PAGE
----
Because the market gets livelier after 12am, go then! Or if that’s not your cup of tea, go in the morning. Do what you want.

Opening Hours: 24 hours, more popular (and crowded!) during the night
Address: Chak Phet Road, the Memorial Bridge or Saphan Phut Chao Phraya pier

Head over to the Art Museum

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To be more specific, the Museum of Contemporary Art (MOCA, nice ring to it!). It features a massive curation of contemporary art by both international and local artists – you can easily spend several hours here. I figure this place would be an amazing one for all the art lovers out there. If you love the Singapore Art Museum and its exhibitions and can’t get enough (let’s face it, our museum is lovely but like our country, it isn’t exactly the biggest), you’ll love this place.

For me, I loved it. I’ll be the first to admit that I don’t know much about art history or art itself, but I do appreciate some artistic interpretation and the enjoyable haze of being around beautiful things. The guides do speak English, so you wouldn’t be totally lost there – I say that because it’s quite a wonderful thing to be lost in art.

Address: 499, Kamphaengpet 6th Road | Lad Yao, Chatuchak, Bangkok 10900, Thailand

Now, it’s YOUR turn to go to Bangkok. If you want to plan your travels in the comfort of your own home, get your Bangkok fix for cheap with these great online deals ShopBack has to offer. Check out merchants like Agoda, Groupon, Expedia, and ZUJI (for the cheapest flights); you’ll be jet-setting and prancing with the flowers with a HUGE peace of mind.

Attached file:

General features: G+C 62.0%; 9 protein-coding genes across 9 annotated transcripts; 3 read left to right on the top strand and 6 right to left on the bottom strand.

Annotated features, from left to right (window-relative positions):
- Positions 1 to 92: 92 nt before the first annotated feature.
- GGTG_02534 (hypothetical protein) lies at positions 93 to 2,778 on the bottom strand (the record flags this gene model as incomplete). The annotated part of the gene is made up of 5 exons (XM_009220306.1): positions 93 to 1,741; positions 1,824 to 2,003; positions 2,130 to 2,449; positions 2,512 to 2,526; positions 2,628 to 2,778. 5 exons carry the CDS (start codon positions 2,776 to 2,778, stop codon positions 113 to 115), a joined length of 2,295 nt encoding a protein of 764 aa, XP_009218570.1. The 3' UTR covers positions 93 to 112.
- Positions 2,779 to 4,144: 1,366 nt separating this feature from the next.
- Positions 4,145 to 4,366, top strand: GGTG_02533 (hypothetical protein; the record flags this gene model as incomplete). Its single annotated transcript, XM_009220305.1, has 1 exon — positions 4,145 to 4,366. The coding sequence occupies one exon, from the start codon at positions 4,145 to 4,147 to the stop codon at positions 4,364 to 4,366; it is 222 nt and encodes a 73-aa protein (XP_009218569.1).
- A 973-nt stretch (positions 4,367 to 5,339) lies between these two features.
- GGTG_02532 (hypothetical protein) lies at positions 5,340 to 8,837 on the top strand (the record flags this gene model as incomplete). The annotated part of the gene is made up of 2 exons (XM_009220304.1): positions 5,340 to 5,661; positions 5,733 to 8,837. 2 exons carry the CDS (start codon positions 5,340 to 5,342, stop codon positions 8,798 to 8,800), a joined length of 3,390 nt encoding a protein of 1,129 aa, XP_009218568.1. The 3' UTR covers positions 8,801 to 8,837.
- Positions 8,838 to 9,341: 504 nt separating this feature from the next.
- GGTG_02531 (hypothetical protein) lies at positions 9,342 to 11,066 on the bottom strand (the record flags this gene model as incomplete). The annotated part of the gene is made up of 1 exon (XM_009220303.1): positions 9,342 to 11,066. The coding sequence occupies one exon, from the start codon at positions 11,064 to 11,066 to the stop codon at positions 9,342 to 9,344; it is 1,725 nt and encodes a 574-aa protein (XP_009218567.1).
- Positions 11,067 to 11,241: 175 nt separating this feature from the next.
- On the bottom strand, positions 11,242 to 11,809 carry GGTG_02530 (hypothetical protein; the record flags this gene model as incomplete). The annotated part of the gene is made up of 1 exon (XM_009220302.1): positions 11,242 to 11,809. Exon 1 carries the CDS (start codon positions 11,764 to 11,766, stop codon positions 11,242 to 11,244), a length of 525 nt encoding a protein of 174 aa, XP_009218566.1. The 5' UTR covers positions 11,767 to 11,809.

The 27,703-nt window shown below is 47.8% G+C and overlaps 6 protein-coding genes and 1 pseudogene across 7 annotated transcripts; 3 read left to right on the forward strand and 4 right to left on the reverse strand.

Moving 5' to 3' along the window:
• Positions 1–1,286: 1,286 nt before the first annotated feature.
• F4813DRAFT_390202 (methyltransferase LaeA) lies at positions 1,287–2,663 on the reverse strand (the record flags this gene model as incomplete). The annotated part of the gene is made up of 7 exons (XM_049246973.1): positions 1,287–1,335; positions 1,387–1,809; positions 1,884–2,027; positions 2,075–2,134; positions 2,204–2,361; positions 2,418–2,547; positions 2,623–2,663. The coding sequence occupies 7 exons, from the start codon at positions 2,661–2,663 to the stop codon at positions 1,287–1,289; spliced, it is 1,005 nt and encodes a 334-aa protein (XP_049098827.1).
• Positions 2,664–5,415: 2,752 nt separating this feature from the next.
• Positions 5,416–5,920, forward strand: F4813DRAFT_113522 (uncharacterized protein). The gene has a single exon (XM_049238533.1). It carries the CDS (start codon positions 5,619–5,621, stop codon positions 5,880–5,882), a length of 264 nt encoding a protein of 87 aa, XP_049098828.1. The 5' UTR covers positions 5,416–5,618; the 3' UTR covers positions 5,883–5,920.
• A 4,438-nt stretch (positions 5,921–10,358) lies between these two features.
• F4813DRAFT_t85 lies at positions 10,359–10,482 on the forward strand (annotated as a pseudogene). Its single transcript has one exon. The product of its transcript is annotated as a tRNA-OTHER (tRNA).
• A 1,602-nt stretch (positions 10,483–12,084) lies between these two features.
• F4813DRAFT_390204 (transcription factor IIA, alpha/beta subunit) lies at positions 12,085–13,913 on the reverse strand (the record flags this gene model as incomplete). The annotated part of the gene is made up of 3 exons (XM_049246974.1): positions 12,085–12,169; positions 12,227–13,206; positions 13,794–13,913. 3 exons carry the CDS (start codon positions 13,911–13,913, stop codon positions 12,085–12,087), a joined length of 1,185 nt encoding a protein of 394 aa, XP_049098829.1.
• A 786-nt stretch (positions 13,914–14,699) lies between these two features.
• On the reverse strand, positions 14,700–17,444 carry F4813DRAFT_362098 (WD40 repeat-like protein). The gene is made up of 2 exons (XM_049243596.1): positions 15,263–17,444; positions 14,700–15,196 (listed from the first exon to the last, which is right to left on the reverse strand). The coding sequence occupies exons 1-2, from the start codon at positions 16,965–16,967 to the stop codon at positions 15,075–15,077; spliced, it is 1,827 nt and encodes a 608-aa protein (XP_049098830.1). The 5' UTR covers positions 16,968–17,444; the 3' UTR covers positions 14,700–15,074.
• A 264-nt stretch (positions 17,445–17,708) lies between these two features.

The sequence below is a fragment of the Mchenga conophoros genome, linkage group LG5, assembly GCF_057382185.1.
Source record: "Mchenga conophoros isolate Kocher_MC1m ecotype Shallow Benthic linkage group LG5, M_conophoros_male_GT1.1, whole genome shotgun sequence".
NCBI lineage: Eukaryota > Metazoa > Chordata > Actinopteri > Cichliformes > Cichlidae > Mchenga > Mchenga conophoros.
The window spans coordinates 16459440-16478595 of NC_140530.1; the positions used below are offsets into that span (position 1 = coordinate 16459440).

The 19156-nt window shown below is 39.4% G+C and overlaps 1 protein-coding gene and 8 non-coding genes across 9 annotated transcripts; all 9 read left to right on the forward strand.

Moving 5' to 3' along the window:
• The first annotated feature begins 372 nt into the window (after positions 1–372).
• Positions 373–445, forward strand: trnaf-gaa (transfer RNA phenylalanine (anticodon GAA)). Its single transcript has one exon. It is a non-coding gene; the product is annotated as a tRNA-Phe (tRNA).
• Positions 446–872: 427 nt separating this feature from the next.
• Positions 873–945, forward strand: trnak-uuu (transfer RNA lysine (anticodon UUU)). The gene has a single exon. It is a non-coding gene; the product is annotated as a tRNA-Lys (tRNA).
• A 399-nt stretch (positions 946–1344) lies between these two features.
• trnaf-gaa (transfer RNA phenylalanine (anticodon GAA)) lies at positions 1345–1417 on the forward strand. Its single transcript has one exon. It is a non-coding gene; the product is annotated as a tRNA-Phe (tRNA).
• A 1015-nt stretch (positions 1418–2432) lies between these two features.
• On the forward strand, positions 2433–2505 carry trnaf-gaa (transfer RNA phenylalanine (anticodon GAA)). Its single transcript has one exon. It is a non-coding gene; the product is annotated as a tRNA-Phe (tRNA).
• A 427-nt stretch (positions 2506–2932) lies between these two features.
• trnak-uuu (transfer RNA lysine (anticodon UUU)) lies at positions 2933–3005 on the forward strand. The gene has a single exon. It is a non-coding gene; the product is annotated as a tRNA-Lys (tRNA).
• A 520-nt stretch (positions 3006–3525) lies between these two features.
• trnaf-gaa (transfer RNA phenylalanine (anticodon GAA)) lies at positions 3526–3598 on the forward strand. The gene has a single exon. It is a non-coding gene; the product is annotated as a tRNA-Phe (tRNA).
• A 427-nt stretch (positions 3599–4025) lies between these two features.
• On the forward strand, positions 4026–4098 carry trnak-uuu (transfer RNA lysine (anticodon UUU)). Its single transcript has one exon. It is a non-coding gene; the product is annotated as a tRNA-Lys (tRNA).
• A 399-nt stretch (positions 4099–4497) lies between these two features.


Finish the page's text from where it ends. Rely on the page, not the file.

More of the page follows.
Have fun, folks!


 

UPDATED: So after some deliberation, I’ve decided to return to this post to humbly share a destination in Thailand that my colleague had discovered. While she’s a wizard that’s incredibly well-travelled, having been as far as under the mystifying dance of the Aurora Borealis, I on the other hand, have only been as far as beyond the refuge of void decks without an umbrella.

In any case, we’ve heard of the sweet intoxication brought by the scenery in Khao Yai. Specifically, there’s actually a hotel called Thames Valley, an English-styled countryside hotel.

Thames Valley thames valley

Nope, this isn’t anywhere in Europe. It’s still Thailand! Pretty amazing isn’t it? However, this isn’t the only unique sight available in Khao Yai. Some distances away, still in the land of smiles, lies a scenery that doesn’t appear to be Southeast Asian.

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Palio Khao Yai is deemed ‘the Italy of Thailand’, due to its resemblance to a stereotypical scene from Italy. Its architecture, colours, as well as environment matches the likeness of Italy’s streets.

While I’ve spent Bangkok stripped of all the luxuries that one can afford, I believe a trip to Khao Yai can’t be embarked in a similar fashion. Time to save some money!